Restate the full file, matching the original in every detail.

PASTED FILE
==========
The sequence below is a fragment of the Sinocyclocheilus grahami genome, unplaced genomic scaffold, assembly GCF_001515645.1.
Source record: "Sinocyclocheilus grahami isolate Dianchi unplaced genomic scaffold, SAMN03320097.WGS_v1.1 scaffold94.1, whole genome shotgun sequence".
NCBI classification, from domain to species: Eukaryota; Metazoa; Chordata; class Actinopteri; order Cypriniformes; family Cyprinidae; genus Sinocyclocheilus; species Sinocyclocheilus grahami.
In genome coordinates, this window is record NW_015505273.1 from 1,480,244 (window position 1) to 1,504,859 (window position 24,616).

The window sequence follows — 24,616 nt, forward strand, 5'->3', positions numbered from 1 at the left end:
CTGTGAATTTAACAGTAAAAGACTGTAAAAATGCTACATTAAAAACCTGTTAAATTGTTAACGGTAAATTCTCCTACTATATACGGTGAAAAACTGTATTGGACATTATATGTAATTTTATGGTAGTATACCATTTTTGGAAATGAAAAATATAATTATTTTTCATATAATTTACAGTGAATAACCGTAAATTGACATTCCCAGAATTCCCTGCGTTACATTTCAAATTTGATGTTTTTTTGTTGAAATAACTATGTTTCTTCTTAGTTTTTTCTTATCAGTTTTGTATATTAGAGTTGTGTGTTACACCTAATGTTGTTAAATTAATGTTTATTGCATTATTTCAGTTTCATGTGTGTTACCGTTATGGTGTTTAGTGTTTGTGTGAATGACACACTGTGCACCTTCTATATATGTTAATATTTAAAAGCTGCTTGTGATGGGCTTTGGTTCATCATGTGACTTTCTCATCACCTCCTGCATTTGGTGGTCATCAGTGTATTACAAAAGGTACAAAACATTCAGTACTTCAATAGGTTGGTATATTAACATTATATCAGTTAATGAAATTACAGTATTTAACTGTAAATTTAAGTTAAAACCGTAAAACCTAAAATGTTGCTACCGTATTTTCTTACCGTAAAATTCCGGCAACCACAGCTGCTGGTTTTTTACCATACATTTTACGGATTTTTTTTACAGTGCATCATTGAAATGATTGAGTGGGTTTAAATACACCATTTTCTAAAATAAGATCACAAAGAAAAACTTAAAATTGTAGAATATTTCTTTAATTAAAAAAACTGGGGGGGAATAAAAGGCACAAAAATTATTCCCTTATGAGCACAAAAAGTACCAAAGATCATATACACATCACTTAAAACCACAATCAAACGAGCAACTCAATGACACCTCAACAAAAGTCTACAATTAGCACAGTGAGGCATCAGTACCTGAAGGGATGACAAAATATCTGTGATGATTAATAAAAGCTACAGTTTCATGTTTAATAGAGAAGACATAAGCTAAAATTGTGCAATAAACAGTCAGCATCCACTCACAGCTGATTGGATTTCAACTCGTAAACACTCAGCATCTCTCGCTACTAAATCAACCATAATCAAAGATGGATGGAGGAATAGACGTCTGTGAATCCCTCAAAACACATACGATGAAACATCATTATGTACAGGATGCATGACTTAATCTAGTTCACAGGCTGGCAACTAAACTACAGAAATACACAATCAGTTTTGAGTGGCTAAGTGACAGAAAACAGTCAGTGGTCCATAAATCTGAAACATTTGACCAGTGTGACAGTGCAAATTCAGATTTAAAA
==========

The sequence below is a fragment of the Sinocyclocheilus grahami genome, unplaced genomic scaffold, assembly GCF_001515645.1.
Source record: "Sinocyclocheilus grahami isolate Dianchi unplaced genomic scaffold, SAMN03320097.WGS_v1.1 scaffold94.1, whole genome shotgun sequence".
NCBI classification, from domain to species: Eukaryota; Metazoa; Chordata; class Actinopteri; order Cypriniformes; family Cyprinidae; genus Sinocyclocheilus; species Sinocyclocheilus grahami.
In genome coordinates, this window is record NW_015505273.1 from 1,480,244 (window position 1) to 1,504,859 (window position 24,616).

The window sequence follows — 24,616 nt, forward strand, 5'->3', positions numbered from 1 at the left end:
CTGTGAATTTAACAGTAAAAGACTGTAAAAATGCTACATTAAAAACCTGTTAAATTGTTAACGGTAAATTCTCCTACTATATACGGTGAAAAACTGTATTGGACATTATATGTAATTTTATGGTAGTATACCATTTTTGGAAATGAAAAATATAATTATTTTTCATATAATTTACAGTGAATAACCGTAAATTGACATTCCCAGAATTCCCTGCGTTACATTTCAAATTTGATGTTTTTTTGTTGAAATAACTATGTTTCTTCTTAGTTTTTTCTTATCAGTTTTGTATATTAGAGTTGTGTGTTACACCTAATGTTGTTAAATTAATGTTTATTGCATTATTTCAGTTTCATGTGTGTTACCGTTATGGTGTTTAGTGTTTGTGTGAATGACACACTGTGCACCTTCTATATATGTTAATATTTAAAAGCTGCTTGTGATGGGCTTTGGTTCATCATGTGACTTTCTCATCACCTCCTGCATTTGGTGGTCATCAGTGTATTACAAAAGGTACAAAACATTCAGTACTTCAATAGGTTGGTATATTAACATTATATCAGTTAATGAAATTACAGTATTTAACTGTAAATTTAAGTTAAAACCGTAAAACCTAAAATGTTGCTACCGTATTTTCTTACCGTAAAATTCCGGCAACCACAGCTGCTGGTTTTTTACCATACATTTTACGGATTTTTTTTACAGTGCATCATTGAAATGATTGAGTGGGTTTAAATACACCATTTTCTAAAATAAGATCACAAAGAAAAACTTAAAATTGTAGAATATTTCTTTAATTAAAAAAACTGGGGGGGAATAAAAGGCACAAAAATTATTCCCTTATGAGCACAAAAAGTACCAAAGATCATATACACATCACTTAAAACCACAATCAAACGAGCAACTCAATGACACCTCAACAAAAGTCTACAATTAGCACAGTGAGGCATCAGTACCTGAAGGGATGACAAAATATCTGTGATGATTAATAAAAGCTACAGTTTCATGTTTAATAGAGAAGACATAAGCTAAAATTGTGCAATAAACAGTCAGCATCCACTCACAGCTGATTGGATTTCAACTCGTAAACACTCAGCATCTCTCGCTACTAAATCAACCATAATCAAAGATGGATGGAGGAATAGACGTCTGTGAATCCCTCAAAACACATACGATGAAACATCATTATGTACAGGATGCATGACTTAATCTAGTTCACAGGCTGGCAACTAAACTACAGAAATACACAATCAGTTTTGAGTGGCTAAGTGACAGAAAACAGTCAGTGGTCCATAAATCTGAAACATTTGACCAGTGTGACAGTGCAAATTCAGATTTAAAA